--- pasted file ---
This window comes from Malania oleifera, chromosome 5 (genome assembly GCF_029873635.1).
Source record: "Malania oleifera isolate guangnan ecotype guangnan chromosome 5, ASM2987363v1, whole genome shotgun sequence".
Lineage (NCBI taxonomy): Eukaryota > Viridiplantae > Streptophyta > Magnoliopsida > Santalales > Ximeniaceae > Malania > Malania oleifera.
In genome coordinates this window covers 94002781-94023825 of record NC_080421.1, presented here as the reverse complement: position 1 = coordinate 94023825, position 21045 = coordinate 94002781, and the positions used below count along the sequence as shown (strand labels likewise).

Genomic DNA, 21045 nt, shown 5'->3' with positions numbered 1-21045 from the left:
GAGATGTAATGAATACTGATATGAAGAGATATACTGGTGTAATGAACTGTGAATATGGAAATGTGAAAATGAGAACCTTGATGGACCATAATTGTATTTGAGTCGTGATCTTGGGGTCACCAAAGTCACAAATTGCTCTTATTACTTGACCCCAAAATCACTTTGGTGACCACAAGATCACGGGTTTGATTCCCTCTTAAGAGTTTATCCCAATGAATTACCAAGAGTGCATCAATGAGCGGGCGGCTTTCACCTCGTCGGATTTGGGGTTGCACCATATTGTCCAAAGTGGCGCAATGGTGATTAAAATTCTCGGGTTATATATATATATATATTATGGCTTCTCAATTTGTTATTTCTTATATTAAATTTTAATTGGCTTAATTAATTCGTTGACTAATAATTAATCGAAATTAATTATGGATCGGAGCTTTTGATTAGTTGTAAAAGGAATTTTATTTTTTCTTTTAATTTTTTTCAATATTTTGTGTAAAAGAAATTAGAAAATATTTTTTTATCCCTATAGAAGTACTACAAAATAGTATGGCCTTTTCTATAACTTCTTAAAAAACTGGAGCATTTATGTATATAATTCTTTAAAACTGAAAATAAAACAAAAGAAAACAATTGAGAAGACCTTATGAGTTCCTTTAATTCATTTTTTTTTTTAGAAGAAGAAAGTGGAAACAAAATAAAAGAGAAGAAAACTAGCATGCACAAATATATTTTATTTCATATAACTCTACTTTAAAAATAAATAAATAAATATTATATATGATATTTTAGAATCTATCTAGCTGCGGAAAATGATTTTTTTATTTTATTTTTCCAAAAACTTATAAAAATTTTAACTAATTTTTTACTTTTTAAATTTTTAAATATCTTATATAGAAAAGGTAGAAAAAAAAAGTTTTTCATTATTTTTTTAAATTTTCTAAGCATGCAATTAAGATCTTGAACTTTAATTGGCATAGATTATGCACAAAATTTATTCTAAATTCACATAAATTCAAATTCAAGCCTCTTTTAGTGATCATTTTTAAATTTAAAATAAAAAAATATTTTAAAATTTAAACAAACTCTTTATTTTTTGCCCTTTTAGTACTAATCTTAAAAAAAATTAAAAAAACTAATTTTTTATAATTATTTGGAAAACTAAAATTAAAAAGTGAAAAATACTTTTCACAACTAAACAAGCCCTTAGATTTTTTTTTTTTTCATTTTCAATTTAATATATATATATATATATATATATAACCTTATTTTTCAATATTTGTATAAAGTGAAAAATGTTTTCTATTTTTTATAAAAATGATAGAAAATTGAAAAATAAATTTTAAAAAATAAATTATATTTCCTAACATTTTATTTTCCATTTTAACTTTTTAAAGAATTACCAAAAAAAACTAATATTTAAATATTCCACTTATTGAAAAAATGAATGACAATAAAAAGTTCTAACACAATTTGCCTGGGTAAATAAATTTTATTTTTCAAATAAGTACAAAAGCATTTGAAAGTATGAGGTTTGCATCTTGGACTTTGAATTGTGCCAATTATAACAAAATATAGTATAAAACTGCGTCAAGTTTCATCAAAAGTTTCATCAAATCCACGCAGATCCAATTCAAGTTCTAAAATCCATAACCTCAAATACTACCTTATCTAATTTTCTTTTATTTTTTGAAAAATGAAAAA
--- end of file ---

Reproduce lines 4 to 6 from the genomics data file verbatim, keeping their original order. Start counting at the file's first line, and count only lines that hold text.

In genome coordinates this window covers 94002781-94023825 of record NC_080421.1, presented here as the reverse complement: position 1 = coordinate 94023825, position 21045 = coordinate 94002781, and the positions used below count along the sequence as shown (strand labels likewise).

Genomic DNA, 21045 nt, shown 5'->3' with positions numbered 1-21045 from the left:
GAGATGTAATGAATACTGATATGAAGAGATATACTGGTGTAATGAACTGTGAATATGGAAATGTGAAAATGAGAACCTTGATGGACCATAATTGTATTTGAGTCGTGATCTTGGGGTCACCAAAGTCACAAATTGCTCTTATTACTTGACCCCAAAATCACTTTGGTGACCACAAGATCACGGGTTTGATTCCCTCTTAAGAGTTTATCCCAATGAATTACCAAGAGTGCATCAATGAGCGGGCGGCTTTCACCTCGTCGGATTTGGGGTTGCACCATATTGTCCAAAGTGGCGCAATGGTGATTAAAATTCTCGGGTTATATATATATATATATTATGGCTTCTCAATTTGTTATTTCTTATATTAAATTTTAATTGGCTTAATTAATTCGTTGACTAATAATTAATCGAAATTAATTATGGATCGGAGCTTTTGATTAGTTGTAAAAGGAATTTTATTTTTTCTTTTAATTTTTTTCAATATTTTGTGTAAAAGAAATTAGAAAATATTTTTTTATCCCTATAGAAGTACTACAAAATAGTATGGCCTTTTCTATAACTTCTTAAAAAACTGGAGCATTTATGTATATAATTCTTTAAAACTGAAAATAAAACAAAAGAAAACAATTGAGAAGACCTTATGAGTTCCTTTAATTCATTTTTTTTTTTAGAAGAAGAAAGTGGAAACAAAATAAAAGAGAAGAAAACTAGCATGCACAAATATATTTTATTTCATATAACTCTACTTTAAAAATAAATAAATAAATATTATATATGATATTTTAGAATCTATCTAGCTGCGGAAAATGATTTTTTTATTTTATTTTTCCAAAAACTTATAAAAATTTTAACTAATTTTTTACTTTTTAAATTTTTAAATATCTTATATAGAAAAGGTAGAAAAAAAAAGTTTTTCATTATTTTTTTAAATTTTCTAAGCATGCAATTAAGATCTTGAACTTTAATTGGCATAGATTATGCACAAAATTTATTCTAAATTCACATAAATTCAAATTCAAGCCTCTTTTAGTGATCATTTTTAAATTTAAAATAAAAAAATATTTTAAAATTTAAACAAACTCTTTATTTTTTGCCCTTTTAGTACTAATCTTAAAAAAAATTAAAAAAACTAATTTTTTATAATTATTTGGAAAACTAAAATTAAAAAGTGAAAAATACTTTTCACAACTAAACAAGCCCTTAGATTTTTTTTTTTTTCATTTTCAATTTAATATATATATATATATATATATATAACCTTATTTTTCAATATTTGTATAAAGTGAAAAATGTTTTCTATTTTTTATAAAAATGATAGAAAATTGAAAAATAAATTTTAAAAAATAAATTATATTTCCTAACATTTTATTTTCCATTTTAACTTTTTAAAGAATTACCAAAAAAAACTAATATTTAAATATTCCACTTATTGAAAAAATGAATGACAATAAAAAGTTCTAACACAATTTGCCTGGGTAAATAAATTTTATTTTTCAAATAAGTACAAAAGCATTTGAAAGTATGAGGTTTGCATCTTGGACTTTGAATTGTGCCAATTATAACAAAATATAGTATAAAACTGCGTCAAGTTTCATCAAAAGTTTCATCAAATCCACGCAGATCCAATTCAAGTTCTAAAATCCATAACCTCAAATACTACCTTATCTAATTTTCTTTTATTTTTTGAAAAATGAAAAA